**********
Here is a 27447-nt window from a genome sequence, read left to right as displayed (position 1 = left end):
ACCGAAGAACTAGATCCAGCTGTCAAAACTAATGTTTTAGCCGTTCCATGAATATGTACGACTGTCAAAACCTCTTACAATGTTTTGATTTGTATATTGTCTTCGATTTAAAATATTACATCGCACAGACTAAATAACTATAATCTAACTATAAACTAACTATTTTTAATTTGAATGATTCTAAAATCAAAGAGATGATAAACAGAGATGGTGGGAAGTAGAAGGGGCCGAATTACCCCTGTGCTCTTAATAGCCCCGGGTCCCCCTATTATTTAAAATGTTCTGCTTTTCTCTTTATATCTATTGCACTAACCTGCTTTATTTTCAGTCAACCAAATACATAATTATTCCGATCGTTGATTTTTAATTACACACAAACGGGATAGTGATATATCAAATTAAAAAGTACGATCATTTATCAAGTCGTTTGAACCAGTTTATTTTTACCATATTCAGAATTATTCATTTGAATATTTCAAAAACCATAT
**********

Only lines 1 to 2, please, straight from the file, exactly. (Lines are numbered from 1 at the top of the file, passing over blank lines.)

Here is a 27447-nt window from a genome sequence, read left to right as displayed (position 1 = left end):
ACCGAAGAACTAGATCCAGCTGTCAAAACTAATGTTTTAGCCGTTCCATGAATATGTACGACTGTCAAAACCTCTTACAATGTTTTGATTTGTATATTGTCTTCGATTTAAAATATTACATCGCACAGACTAAATAACTATAATCTAACTATAAACTAACTATTTTTAATTTGAATGATTCTAAAATCAAAGAGATGATAAACAGAGATGGTGGGAAGTAGAAGGGGCCGAATTACCCCTGTGCTCTTAATAGCCCCGGGTCCCCCTATTATTTAAAATGTTCTGCTTTTCTCTTTATATCTATTGCACTAACCTGCTTTATTTTCAGTCAACCAAATACATAATTATTCCGATCGTTGATTTTTAATTACACACAAACGGGATAGTGATATATCAAATTAAAAAGTACGATCATTTATCAAGTCGTTTGAACCAGTTTATTTTTACCATATTCAGAATTATTCATTTGAATATTTCAAAAACCATAT